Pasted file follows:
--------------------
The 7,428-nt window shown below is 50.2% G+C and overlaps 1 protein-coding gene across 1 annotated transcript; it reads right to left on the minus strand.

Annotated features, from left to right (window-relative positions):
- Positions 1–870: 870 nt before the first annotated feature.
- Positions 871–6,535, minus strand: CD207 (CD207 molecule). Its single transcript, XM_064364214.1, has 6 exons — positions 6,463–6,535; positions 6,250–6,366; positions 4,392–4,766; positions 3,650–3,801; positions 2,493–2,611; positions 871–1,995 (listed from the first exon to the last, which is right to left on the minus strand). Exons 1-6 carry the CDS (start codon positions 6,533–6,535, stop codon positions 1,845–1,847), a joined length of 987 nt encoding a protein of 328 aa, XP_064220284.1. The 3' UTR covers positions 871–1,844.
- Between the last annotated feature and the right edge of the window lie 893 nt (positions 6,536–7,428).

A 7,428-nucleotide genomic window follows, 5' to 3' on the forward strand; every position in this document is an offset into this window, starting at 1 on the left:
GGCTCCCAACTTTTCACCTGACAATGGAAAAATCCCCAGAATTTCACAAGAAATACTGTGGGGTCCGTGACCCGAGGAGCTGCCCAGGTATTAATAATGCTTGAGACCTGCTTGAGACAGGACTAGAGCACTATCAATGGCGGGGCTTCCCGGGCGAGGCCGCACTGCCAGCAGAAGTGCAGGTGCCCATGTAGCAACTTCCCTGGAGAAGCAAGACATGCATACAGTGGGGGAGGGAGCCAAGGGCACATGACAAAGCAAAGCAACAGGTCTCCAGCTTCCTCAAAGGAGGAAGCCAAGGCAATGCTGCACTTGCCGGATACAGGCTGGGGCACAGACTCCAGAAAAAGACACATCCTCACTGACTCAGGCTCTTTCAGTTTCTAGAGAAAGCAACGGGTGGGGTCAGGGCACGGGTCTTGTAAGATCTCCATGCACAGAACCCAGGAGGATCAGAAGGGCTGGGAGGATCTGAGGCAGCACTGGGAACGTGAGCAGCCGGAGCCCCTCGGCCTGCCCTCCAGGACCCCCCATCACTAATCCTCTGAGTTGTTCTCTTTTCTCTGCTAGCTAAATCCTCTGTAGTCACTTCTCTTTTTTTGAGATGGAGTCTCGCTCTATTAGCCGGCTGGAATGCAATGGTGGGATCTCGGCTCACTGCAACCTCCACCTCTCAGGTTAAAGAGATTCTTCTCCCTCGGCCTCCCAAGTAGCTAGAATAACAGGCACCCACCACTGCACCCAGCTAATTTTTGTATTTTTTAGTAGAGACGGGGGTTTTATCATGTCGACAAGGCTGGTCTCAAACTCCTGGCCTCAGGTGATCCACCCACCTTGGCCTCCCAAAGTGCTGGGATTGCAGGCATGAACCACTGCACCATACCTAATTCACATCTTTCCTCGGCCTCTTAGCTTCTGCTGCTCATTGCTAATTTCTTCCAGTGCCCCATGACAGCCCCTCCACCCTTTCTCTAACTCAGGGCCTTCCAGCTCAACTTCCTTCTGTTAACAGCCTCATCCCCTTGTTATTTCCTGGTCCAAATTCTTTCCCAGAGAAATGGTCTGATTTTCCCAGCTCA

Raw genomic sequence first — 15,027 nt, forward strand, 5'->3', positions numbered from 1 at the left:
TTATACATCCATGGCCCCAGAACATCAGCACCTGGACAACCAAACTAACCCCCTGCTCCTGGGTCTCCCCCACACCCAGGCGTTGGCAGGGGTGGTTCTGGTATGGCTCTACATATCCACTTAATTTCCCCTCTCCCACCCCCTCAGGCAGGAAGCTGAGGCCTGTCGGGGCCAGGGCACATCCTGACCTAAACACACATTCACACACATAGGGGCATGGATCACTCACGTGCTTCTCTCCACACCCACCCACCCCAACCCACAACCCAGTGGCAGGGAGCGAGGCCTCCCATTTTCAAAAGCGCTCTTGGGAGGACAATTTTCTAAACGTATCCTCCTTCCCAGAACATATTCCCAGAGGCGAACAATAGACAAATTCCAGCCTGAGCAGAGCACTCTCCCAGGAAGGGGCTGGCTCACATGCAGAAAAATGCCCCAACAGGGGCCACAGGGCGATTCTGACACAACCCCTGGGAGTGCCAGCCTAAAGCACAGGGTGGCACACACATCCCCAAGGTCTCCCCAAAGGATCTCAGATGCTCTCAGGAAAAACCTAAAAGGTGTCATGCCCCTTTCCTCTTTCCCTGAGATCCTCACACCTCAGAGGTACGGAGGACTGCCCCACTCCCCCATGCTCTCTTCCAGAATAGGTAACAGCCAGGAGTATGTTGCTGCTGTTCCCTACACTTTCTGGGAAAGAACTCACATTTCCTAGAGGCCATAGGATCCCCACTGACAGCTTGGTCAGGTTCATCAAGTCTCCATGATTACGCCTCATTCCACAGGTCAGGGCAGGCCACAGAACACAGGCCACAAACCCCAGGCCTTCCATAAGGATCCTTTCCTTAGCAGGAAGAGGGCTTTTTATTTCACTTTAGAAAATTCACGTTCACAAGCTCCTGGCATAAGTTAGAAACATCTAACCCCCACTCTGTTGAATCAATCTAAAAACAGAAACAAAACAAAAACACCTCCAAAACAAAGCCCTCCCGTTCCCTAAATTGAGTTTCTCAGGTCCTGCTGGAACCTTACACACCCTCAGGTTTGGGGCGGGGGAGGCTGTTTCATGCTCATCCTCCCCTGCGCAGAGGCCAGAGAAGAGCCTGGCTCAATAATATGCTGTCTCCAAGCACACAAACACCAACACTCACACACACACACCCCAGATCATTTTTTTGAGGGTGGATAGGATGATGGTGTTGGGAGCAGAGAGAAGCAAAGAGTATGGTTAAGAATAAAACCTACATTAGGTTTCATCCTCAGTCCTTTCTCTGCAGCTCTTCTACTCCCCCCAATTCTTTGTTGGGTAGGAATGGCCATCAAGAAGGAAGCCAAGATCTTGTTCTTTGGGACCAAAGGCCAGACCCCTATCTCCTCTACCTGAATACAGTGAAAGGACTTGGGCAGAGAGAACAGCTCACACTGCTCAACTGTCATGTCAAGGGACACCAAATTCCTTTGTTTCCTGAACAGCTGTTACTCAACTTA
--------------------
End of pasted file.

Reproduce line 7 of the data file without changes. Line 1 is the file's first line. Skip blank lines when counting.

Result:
GGCTCCCAACTTTTCACCTGACAATGGAAAAATCCCCAGAATTTCACAAGAAATACTGTGGGGTCCGTGACCCGAGGAGCTGCCCAGGTATTAATAATGCTTGAGACCTGCTTGAGACAGGACTAGAGCACTATCAATGGCGGGGCTTCCCGGGCGAGGCCGCACTGCCAGCAGAAGTGCAGGTGCCCATGTAGCAACTTCCCTGGAGAAGCAAGACATGCATACAGTGGGGGAGGGAGCCAAGGGCACATGACAAAGCAAAGCAACAGGTCTCCAGCTTCCTCAAAGGAGGAAGCCAAGGCAATGCTGCACTTGCCGGATACAGGCTGGGGCACAGACTCCAGAAAAAGACACATCCTCACTGACTCAGGCTCTTTCAGTTTCTAGAGAAAGCAACGGGTGGGGTCAGGGCACGGGTCTTGTAAGATCTCCATGCACAGAACCCAGGAGGATCAGAAGGGCTGGGAGGATCTGAGGCAGCACTGGGAACGTGAGCAGCCGGAGCCCCTCGGCCTGCCCTCCAGGACCCCCCATCACTAATCCTCTGAGTTGTTCTCTTTTCTCTGCTAGCTAAATCCTCTGTAGTCACTTCTCTTTTTTTGAGATGGAGTCTCGCTCTATTAGCCGGCTGGAATGCAATGGTGGGATCTCGGCTCACTGCAACCTCCACCTCTCAGGTTAAAGAGATTCTTCTCCCTCGGCCTCCCAAGTAGCTAGAATAACAGGCACCCACCACTGCACCCAGCTAATTTTTGTATTTTTTAGTAGAGACGGGGGTTTTATCATGTCGACAAGGCTGGTCTCAAACTCCTGGCCTCAGGTGATCCACCCACCTTGGCCTCCCAAAGTGCTGGGATTGCAGGCATGAACCACTGCACCATACCTAATTCACATCTTTCCTCGGCCTCTTAGCTTCTGCTGCTCATTGCTAATTTCTTCCAGTGCCCCATGACAGCCCCTCCACCCTTTCTCTAACTCAGGGCCTTCCAGCTCAACTTCCTTCTGTTAACAGCCTCATCCCCTTGTTATTTCCTGGTCCAAATTCTTTCCCAGAGAAATGGTCTGATTTTCCCAGCTCA